Jackson Hole Historical Society and Museum, Interactive Exhibit Programs
Jackson Hole, WY
“As a local museum in Jackson Hole, the Jackson Hole Historical Society and Museum (JHHSM) serves a variety of patrons of all ages and interests. The CWAM funding allowed the JHHSM to expand and enrich programming for young children, families, and visitors interested in a more interactive experience. We see many visitors throughout the summer and winter months that are looking for a fun way for their families to engage with local history—especially when the weather is snowy or rainy. Since many of our permanent exhibits are set up in “scenes” displaying homesteading, cattle ranching and dude ranching, we decided to use these surroundings as inspiration for our children’s activities.
We used the grant money to get Legos, stamps, postcards and a photo booth banner. The Legos encourages young visitors and students to create their own homestead and consider the challenges the original settlers had in “proving up their land”. Where would your water sources be? How would you grow food? What structures would you need? Research shows that using play to learn, allows students to internalize and apply their learnings. After observing and learning about a typical homestead cabin in the exhibit, visitors have a chance to design and construct their own homestead.
Additionally, we set up stamps and postcards to allow students to write home about their visit in Jackson Hole. Not only does this encourage literacy skills but is grounded in historical context as many dudes/dudines of the dude ranching era wrote letters home. This portion of the grant grew and expanded to provide content for other program areas. In our after school programming, we saw students excited to learn calligraphy skills so we also have a calligraphy station set up in the museum gallery space now. Lastly, our photo booth banner encouraged young visitors to play and have fun while engaging with history. In addition to putting up a banner, we also put out some of our previously acquired historic costumes for children. We saw children of all ages in fuzzy chaps and jean vest taking pictures and posing as cowboys and ranchers. We purchased a Polaroid camera and encouraged guests to take pictures to take home. (The Polaroid camera encouraged as many adults as children to have fun taking pictures in historic costumes!)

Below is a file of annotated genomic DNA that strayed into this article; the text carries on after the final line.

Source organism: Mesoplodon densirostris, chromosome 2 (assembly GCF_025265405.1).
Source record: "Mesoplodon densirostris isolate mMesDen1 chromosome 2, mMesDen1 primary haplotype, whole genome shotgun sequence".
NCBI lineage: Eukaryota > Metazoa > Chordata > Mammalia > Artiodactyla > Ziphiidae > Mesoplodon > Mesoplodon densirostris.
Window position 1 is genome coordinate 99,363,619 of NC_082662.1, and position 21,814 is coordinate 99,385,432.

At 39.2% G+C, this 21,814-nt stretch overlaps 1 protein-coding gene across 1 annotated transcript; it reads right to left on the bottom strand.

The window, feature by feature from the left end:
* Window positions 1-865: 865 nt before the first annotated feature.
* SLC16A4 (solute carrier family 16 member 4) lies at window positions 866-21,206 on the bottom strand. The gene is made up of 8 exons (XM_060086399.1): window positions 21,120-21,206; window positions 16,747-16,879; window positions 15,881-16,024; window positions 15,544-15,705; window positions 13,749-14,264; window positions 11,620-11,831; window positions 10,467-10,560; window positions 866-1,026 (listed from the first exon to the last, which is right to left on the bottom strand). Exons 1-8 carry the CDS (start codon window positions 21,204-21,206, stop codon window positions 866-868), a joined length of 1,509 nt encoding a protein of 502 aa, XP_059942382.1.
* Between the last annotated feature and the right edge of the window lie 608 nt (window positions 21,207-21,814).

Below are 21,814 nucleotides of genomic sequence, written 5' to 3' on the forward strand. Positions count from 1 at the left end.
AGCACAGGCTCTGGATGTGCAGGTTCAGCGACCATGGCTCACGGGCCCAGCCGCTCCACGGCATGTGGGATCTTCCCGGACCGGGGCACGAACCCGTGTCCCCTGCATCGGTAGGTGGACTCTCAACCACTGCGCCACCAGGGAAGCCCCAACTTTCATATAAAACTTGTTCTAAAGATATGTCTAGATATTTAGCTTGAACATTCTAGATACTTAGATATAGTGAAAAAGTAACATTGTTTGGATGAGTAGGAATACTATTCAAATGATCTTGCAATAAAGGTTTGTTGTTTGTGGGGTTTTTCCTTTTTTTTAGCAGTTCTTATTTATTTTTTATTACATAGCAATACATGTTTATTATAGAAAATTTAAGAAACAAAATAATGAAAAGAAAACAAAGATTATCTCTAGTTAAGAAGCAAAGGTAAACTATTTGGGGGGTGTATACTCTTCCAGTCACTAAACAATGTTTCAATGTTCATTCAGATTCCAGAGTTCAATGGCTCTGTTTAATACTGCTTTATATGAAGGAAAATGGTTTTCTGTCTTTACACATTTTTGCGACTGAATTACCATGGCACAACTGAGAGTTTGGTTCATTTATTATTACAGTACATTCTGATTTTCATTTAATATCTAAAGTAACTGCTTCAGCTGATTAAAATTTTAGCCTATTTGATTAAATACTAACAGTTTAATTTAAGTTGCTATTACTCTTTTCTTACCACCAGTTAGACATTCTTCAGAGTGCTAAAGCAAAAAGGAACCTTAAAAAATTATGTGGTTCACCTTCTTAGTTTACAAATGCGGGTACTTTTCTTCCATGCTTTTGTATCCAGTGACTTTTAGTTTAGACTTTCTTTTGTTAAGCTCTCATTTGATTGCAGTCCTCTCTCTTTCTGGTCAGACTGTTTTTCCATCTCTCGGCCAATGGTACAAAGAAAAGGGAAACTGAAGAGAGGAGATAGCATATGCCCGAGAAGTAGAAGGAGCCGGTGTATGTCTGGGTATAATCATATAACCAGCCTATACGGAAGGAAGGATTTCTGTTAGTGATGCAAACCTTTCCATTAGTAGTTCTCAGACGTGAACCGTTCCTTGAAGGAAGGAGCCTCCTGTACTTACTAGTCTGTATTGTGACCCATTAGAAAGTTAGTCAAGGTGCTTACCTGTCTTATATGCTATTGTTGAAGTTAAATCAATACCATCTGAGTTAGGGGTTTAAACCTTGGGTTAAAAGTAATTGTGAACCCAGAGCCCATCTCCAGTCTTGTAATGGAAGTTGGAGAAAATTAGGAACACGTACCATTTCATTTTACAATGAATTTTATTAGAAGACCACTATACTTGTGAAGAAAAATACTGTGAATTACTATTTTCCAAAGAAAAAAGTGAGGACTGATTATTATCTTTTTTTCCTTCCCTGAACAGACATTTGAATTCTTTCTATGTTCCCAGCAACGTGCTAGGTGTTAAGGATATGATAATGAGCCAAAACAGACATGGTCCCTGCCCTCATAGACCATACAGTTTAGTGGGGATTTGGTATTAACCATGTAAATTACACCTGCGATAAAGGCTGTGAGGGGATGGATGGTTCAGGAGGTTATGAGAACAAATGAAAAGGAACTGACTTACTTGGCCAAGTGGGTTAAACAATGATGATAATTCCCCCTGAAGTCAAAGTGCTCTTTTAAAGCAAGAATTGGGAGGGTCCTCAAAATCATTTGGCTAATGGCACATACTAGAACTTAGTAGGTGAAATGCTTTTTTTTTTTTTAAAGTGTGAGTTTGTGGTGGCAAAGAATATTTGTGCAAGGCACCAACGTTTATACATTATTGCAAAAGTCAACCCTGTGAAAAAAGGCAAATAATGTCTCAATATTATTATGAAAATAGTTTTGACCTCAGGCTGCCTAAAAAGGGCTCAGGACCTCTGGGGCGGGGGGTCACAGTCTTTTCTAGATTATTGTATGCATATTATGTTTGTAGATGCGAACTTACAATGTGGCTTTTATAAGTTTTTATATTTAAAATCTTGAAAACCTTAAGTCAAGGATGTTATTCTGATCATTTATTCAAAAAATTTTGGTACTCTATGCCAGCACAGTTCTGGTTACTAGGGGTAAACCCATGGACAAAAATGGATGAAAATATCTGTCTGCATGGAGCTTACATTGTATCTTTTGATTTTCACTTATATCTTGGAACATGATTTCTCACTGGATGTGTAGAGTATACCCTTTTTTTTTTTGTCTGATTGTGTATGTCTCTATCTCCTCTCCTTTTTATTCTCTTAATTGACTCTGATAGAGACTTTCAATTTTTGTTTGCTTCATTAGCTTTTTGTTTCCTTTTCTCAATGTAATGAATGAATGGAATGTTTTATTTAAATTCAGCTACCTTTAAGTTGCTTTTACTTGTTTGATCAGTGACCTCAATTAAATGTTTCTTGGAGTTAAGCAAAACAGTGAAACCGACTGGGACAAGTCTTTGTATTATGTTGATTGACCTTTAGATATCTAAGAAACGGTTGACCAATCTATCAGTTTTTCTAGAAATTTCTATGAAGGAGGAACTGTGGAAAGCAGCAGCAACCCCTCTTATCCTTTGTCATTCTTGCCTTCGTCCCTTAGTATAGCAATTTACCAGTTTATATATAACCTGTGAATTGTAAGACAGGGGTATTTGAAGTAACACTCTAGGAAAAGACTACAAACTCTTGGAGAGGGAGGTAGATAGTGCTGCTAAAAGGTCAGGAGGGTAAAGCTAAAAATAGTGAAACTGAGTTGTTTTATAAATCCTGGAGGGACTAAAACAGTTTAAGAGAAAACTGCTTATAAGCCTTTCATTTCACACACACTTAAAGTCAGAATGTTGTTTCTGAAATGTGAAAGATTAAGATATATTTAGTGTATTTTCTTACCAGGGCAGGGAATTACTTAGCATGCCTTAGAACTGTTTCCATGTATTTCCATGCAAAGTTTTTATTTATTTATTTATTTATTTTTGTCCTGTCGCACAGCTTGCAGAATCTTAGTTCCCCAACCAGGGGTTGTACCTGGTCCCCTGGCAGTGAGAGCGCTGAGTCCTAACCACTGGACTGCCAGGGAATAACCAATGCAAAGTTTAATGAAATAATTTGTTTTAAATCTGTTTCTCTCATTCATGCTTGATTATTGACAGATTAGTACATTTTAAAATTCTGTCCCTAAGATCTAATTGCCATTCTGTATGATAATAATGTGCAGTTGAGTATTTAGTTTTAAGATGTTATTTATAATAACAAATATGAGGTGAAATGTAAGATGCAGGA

The CWAM grant allowed the museum to give patrons a chance to engage with history in a fun and unique experience. We saw children and adults alike taking pictures, playing with Legos and writing home on postcards. And as a result, they asked more questions about what it was like to be a cowboy or rancher at that time and thought creatively about past lifeways in Jackson Hole! Overall, through these visual and interactive additions to the exhibits, we achieved our goal of making the museum gallery more accessible for children and second-language learners.”
— Final report submitted by Jackson Hole Historical Society and Museum, June 2019. (Download the JHHSM final report.)
Animas Museum, La Plata County Historical Society
The mission of the Animas Museum, owned and operated by the La Plata County Historical Society, is to keep La Plata County history and culture alive for present and future generations.” The Animas Museum strives to fulfill its mission through public programming, events, and exhibits. Increasingly, this also means public access to our collections via our website and social media.
We used this grant funding from the Colorado-Wyoming Association of Museums to digitize 37 of our 55 cassette tape interviews. The purpose of this project was to better preserve the interviews recorded on these tapes, and to transfer them to a medium that was more accessible to interested parties. Working together with Casey Carroll and Steve Rich from the San Juan County Historical Society in Silverton, Colorado, we sent 37 cassette tapes to them to be digitized and recorded on CDs. The price for this service was $10 per 60 minutes of audio recording.